CIA agents are actually taught how to evade polygraph tests. (IME DEA agents…can evade polygraphs but I’m not sure if this is because someone was taught to do so by the DEA and then put to a polygraph or just because he was taking advance precautions.) But then, after moving to the even darker side of the dark side of the force: training in polygraph evasion! But then sometimes (honest not shitting you) subjected to random polygraphs!!! I can only imagine that the CIA thought, well our agents get captured sometimes, and our enemies may use polygraph tests, we should make sure our guys can evade them if needed–maybe they will pass as whatever bogus identity we have given them. But then someone else thought, “hey, those black hat CIA fuckers could be up to anything, seriously, we have no idea. They could be killin’ people lef’ and right!! Hand over fist! [no shit Sherlock–ed] Let’s institute a precautionary measure of subjecting them to random polygraph testing when they ever come back to lovely Langley, VA. Thus, a veritable Klein bottle of asshole and stupid.


Cranky Observer 08.25.13 at 3:06 pm

Andrew F’s 11:43 just leaves me stunned. Back in the time period when paid counter-bloggers were clearly operating on key liberal sites (2004 being the peak, with a brief resurgence in 2006) I used to wonder if the people doing the semantic analysis and developing the counter-points were actually Republicans/conservatives or if they were just linguistically fluent mercenaries. Still, with a little practice it was easy to spot the eristic logic in the counterbloggers posts and even follow them from one site to another (and then, for the effective ones, into the mainstream media 7-10 days later).

With Andrew F I truly cannot tell. Does he actually not see that his 11:43, taken together with his previous comments on this subject, tracks _exactly_ Mr. Quiggin’s pattern as described in the OP? Does he really believe that everything is OK, the top men are on the case, we poor little naive deluded citizens shouldn’t worry our little heads about the what the rough men are up to, if we have nothing to hide we have nothing to worry about? Did he actually not realize that the 3 steps outlined in the OP describe his behaviour exactly? Is he immune to irony? Or does he know exactly what he is doing: damage control/rearguard action at the level of Erhard Raus? If the latter, one can’t help but admire his ability to maintain absolute deadpan whilst doing so. A deluded man, in either case, but capable.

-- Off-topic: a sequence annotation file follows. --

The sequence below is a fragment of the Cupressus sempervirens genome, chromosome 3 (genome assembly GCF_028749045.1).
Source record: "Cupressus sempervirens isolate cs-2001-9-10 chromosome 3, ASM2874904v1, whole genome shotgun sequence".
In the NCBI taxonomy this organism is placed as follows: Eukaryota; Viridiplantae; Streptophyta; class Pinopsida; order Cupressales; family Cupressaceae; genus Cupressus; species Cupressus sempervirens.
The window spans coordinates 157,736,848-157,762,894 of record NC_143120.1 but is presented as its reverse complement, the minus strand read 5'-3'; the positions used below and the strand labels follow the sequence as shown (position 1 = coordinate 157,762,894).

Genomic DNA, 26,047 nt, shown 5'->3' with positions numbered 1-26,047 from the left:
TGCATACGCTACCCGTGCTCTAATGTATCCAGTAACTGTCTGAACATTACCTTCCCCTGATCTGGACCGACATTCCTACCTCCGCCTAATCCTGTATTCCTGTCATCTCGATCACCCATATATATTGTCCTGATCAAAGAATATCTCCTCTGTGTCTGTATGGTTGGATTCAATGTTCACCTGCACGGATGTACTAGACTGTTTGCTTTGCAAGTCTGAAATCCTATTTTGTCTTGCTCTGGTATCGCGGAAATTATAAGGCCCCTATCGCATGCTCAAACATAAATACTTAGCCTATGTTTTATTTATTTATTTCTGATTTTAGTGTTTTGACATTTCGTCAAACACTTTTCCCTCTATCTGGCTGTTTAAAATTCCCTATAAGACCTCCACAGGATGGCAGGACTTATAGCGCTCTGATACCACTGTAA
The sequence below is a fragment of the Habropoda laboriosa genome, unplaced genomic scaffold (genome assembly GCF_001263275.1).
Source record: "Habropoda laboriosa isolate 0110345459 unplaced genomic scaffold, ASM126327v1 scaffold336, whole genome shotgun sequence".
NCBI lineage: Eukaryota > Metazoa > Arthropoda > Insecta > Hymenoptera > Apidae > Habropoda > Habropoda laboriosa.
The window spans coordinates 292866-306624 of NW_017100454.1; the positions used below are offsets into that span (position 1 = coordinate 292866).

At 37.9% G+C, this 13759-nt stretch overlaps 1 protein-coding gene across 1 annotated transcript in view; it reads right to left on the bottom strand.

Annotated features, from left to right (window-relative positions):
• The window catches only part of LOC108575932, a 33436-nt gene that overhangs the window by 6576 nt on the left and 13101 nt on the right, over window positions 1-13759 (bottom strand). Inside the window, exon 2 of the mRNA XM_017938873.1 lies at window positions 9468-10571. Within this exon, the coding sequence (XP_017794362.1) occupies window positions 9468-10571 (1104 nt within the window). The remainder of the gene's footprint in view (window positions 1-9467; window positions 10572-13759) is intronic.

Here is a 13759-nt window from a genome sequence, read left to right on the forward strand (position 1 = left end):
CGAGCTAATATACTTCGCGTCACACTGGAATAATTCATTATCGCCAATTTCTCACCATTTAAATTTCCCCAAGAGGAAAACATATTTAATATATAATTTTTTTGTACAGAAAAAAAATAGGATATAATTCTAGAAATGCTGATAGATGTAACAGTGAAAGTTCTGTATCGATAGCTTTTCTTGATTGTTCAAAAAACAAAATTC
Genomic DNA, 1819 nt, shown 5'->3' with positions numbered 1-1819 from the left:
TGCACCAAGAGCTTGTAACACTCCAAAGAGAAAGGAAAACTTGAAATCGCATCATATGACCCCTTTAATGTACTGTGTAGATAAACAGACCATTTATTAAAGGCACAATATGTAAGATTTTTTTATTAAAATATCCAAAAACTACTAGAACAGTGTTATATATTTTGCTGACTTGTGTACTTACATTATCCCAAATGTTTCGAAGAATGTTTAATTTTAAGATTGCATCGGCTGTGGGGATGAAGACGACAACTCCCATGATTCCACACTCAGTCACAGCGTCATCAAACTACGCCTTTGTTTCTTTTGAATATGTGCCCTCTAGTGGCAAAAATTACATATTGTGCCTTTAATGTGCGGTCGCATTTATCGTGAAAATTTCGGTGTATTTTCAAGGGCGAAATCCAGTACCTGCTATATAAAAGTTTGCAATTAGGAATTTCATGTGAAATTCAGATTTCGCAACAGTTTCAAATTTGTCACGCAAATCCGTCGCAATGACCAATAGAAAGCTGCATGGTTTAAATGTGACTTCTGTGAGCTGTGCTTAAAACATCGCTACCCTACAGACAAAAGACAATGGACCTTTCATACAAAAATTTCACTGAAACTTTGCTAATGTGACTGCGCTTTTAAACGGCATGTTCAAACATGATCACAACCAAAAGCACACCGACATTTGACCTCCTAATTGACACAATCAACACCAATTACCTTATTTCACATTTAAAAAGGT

lupita 08.25.13 at 4:34 pm

This is an interesting new argument, at least I had not read it before.

From the LA Times:

No evidence has emerged in the Snowden leaks indicating that the NSA is intentionally spying on Americans or meddling in domestic politics. The agency’s defenders argue that the disclosures actually prove how hard the NSA works to protect Americans’ privacy.

So if Snowden has not yet revealed a particular wrongdoing, that is evidence that said wrongdoing is not taking place.


Tom Slee 08.25.13 at 4:48 pm

lupita: along the same lines, Information Week argued that “The more you know about NSA’s Accumulo system and graph analysis, the less likely you are to suspect Prism is a privacy-invading fishing expedition… The reason NSA built Accumulo and didn’t go with another open source project, like HBase or Cassandra, is that they needed a platform where they could tag every single piece of data with a security label that dictates how people can access that data and who can access that data”

So that worked out well.


Consumatopia 08.25.13 at 6:41 pm

‘So if Snowden has not yet revealed a particular wrongdoing, that is evidence that said wrongdoing is not taking place.’